by | Safety |

When people are faced with additional tasks, changes in routine and stretched resources, mistakes can happen.

For instance, some of my customers have spikes in losses in the summer months, for both auto and workers’ compensation.  I have worked with them individually to identify the reasons for this through loss analysis.  In general, the higher frequency for these accounts is tied to vacation schedules, more demanding work-loads and heavier traffic.  For example, when an employee is on vacation, someone else is covering a task or route they are less familiar with, increasing the potential for an accident or injury.  The work of a vacationing employee may be split among several employees, leading to longer work days and fatigue.  And, in the case of commercial auto accounts, higher traffic volumes in summertime can be a factor in their auto loss experience.

As a result of identifying the above trends, these companies have worked in various ways to address vulnerabilities to loss during the summer months.  Examples of what these companies have done include better briefing of employees who are covering an additional task or route; route safety analysis with results visible to drivers and dispatch; safety awareness campaigns; adjustments to compensation and break times so employees avoid rushing; increased planning and involvement of the safety committee; and changes in material handling aids.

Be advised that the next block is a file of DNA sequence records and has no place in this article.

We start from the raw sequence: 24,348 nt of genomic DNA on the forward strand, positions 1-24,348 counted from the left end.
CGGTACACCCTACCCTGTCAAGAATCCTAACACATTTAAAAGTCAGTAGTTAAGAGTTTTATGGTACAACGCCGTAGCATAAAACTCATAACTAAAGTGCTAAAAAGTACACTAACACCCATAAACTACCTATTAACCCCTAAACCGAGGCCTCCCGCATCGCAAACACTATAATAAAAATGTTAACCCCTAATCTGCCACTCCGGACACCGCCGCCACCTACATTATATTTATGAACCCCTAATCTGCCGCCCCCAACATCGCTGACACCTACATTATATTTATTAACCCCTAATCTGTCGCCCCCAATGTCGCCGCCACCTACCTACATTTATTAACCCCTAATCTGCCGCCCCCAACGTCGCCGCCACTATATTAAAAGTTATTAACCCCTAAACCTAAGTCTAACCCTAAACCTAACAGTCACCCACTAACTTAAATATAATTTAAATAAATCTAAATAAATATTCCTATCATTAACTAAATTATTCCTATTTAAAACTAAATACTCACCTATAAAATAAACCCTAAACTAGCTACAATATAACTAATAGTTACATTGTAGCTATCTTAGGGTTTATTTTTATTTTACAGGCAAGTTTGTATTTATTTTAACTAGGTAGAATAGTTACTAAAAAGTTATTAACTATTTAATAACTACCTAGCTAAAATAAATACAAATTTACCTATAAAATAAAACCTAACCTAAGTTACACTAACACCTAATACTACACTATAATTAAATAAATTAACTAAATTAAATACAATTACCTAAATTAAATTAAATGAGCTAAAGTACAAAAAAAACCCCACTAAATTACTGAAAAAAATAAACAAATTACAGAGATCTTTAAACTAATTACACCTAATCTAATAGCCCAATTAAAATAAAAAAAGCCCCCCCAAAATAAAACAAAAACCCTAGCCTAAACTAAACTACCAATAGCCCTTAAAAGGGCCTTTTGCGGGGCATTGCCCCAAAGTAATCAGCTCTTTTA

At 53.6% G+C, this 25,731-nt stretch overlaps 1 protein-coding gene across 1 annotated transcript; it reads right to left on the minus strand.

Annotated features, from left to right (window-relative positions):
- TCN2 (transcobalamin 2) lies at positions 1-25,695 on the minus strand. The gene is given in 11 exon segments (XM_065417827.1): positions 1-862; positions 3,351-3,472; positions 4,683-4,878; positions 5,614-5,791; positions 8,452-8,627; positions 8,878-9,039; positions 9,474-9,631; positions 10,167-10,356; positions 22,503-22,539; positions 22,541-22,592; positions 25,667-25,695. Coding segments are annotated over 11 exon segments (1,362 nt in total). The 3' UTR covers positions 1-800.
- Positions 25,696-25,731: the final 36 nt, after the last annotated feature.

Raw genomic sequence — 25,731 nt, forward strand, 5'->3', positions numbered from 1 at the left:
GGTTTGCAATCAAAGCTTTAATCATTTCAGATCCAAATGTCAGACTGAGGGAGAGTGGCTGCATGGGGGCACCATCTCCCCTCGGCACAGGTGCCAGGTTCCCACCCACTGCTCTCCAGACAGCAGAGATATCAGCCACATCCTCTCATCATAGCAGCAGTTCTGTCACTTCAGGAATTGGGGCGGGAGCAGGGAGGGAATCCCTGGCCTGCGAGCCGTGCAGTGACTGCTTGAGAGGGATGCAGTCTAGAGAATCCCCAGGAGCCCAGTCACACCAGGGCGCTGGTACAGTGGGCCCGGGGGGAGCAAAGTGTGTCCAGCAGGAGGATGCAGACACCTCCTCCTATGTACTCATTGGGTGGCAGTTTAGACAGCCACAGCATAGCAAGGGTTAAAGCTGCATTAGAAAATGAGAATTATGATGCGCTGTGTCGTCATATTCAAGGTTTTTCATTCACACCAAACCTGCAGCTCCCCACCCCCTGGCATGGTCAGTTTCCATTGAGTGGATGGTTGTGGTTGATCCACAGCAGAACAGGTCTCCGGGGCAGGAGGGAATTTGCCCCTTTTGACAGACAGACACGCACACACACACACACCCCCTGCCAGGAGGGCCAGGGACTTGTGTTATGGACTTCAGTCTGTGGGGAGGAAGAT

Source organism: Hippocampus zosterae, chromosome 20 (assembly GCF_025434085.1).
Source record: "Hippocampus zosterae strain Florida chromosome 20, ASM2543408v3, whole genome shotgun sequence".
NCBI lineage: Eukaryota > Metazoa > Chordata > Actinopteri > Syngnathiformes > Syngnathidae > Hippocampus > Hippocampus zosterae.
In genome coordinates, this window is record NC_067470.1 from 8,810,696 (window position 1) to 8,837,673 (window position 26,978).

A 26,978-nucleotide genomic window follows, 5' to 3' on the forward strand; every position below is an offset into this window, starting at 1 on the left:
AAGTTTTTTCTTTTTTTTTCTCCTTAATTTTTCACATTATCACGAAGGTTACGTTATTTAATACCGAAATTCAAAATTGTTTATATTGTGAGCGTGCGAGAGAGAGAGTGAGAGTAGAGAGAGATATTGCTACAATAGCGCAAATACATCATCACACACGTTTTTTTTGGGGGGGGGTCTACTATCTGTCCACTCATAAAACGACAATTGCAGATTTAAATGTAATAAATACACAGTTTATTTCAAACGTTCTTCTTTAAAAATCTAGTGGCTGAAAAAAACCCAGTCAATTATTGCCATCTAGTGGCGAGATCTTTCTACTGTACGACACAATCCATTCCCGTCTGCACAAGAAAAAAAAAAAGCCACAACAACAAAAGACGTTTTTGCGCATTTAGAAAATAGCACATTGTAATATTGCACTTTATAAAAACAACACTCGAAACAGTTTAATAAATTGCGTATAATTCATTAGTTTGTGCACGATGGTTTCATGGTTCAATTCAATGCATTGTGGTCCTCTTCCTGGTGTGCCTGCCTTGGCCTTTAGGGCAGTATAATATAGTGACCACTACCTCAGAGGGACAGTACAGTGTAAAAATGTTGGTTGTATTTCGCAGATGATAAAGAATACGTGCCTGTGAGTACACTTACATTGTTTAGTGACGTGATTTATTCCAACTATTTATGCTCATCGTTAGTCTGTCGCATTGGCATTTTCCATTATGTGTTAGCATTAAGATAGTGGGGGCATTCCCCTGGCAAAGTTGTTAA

Use Loss and Incident Analysis to Help Prevent Future Accidents

Loss and incident analysis is a fundamental, and often underutilized, component of a safety program.  To set and reach safety goals and provide appropriate safety activity, it is critical to know what is happening, involving whom, and when.  The loss analysis will vary by company, industry and line of coverage, but the following can help you target your safety efforts:

  • Record incidents as well as accidents in a timely manner, using a central source.
  • Have someone accountable for reviewing trends and sharing it in appropriate ways with management, safety committees, and employees.
  • Analyze the data using categories appropriate to your business.  These may include:
    •  Department
    • Month
    • Day of Week
    • Time of Day
    • Duration of Employment
    • Type of injury of accident (such as fall, struck by, caught in for employee injuries, or rear end, struck other vehicle, etc. for auto)
    • Type of equipment
    • Body part affected
    • Business Volume
    • Whether it is that employee’s normal job
    • Weather
    • Lighting
    • Location
  • Use the data to identify safety challenges, and set goals and activities accordingly.  This may include feedback to a specific department, information to use when purchasing equipment or supplies, planning safety meetings, or providing job safety analysis.
  • Get to the WHY’s of your trends.
  • Adjust your work environment in ways which are realistic for your company and reduce the newly identified potential for injury.

I encourage you to use incident and accident analysis to identify your loss trends, or even seasonal spikes.  It doesn’t have to be laborious, and can be as simple as a spreadsheet.   As you begin your analysis, you will likely find categories and factors to consider specific to your company.  The benefit can be fewer injuries and accidents, less disruption of business activities, fewer dollars spent recovering from losses, and likely a more streamlined and efficient operation.

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